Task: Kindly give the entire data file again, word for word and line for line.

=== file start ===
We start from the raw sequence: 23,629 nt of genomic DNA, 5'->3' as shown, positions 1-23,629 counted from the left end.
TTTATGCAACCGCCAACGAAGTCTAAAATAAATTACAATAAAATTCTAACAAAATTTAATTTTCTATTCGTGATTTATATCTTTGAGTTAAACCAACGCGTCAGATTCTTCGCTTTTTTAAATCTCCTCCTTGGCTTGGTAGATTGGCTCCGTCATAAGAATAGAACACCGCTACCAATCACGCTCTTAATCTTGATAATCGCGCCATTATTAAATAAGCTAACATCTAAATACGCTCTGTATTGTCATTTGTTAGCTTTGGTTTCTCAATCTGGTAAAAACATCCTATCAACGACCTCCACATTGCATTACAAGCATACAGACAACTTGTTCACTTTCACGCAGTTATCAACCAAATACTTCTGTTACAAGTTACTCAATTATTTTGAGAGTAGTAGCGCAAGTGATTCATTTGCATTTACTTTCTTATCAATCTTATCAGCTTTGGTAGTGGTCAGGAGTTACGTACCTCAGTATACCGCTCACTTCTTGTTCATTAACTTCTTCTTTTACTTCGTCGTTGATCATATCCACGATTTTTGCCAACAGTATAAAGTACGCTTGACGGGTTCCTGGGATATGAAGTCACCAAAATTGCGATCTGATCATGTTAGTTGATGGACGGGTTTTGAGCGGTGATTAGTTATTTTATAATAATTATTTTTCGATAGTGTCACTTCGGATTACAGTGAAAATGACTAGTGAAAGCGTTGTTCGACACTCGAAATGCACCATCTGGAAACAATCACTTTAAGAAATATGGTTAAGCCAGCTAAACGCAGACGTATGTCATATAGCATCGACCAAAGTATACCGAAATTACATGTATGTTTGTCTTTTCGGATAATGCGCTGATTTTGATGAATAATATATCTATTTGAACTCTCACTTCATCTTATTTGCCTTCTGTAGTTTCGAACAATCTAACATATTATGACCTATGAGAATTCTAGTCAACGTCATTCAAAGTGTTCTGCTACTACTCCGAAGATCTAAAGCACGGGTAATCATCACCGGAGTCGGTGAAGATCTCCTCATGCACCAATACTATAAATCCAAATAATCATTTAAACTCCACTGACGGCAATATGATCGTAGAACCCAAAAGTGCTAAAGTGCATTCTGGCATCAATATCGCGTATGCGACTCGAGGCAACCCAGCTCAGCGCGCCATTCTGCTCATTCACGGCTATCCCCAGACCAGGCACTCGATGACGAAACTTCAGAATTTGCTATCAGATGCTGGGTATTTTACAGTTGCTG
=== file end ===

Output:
We start from the raw sequence: 23,629 nt of genomic DNA, 5'->3' as shown, positions 1-23,629 counted from the left end.
TTTATGCAACCGCCAACGAAGTCTAAAATAAATTACAATAAAATTCTAACAAAATTTAATTTTCTATTCGTGATTTATATCTTTGAGTTAAACCAACGCGTCAGATTCTTCGCTTTTTTAAATCTCCTCCTTGGCTTGGTAGATTGGCTCCGTCATAAGAATAGAACACCGCTACCAATCACGCTCTTAATCTTGATAATCGCGCCATTATTAAATAAGCTAACATCTAAATACGCTCTGTATTGTCATTTGTTAGCTTTGGTTTCTCAATCTGGTAAAAACATCCTATCAACGACCTCCACATTGCATTACAAGCATACAGACAACTTGTTCACTTTCACGCAGTTATCAACCAAATACTTCTGTTACAAGTTACTCAATTATTTTGAGAGTAGTAGCGCAAGTGATTCATTTGCATTTACTTTCTTATCAATCTTATCAGCTTTGGTAGTGGTCAGGAGTTACGTACCTCAGTATACCGCTCACTTCTTGTTCATTAACTTCTTCTTTTACTTCGTCGTTGATCATATCCACGATTTTTGCCAACAGTATAAAGTACGCTTGACGGGTTCCTGGGATATGAAGTCACCAAAATTGCGATCTGATCATGTTAGTTGATGGACGGGTTTTGAGCGGTGATTAGTTATTTTATAATAATTATTTTTCGATAGTGTCACTTCGGATTACAGTGAAAATGACTAGTGAAAGCGTTGTTCGACACTCGAAATGCACCATCTGGAAACAATCACTTTAAGAAATATGGTTAAGCCAGCTAAACGCAGACGTATGTCATATAGCATCGACCAAAGTATACCGAAATTACATGTATGTTTGTCTTTTCGGATAATGCGCTGATTTTGATGAATAATATATCTATTTGAACTCTCACTTCATCTTATTTGCCTTCTGTAGTTTCGAACAATCTAACATATTATGACCTATGAGAATTCTAGTCAACGTCATTCAAAGTGTTCTGCTACTACTCCGAAGATCTAAAGCACGGGTAATCATCACCGGAGTCGGTGAAGATCTCCTCATGCACCAATACTATAAATCCAAATAATCATTTAAACTCCACTGACGGCAATATGATCGTAGAACCCAAAAGTGCTAAAGTGCATTCTGGCATCAATATCGCGTATGCGACTCGAGGCAACCCAGCTCAGCGCGCCATTCTGCTCATTCACGGCTATCCCCAGACCAGGCACTCGATGACGAAACTTCAGAATTTGCTATCAGATGCTGGGTATTTTACAGTTGCTG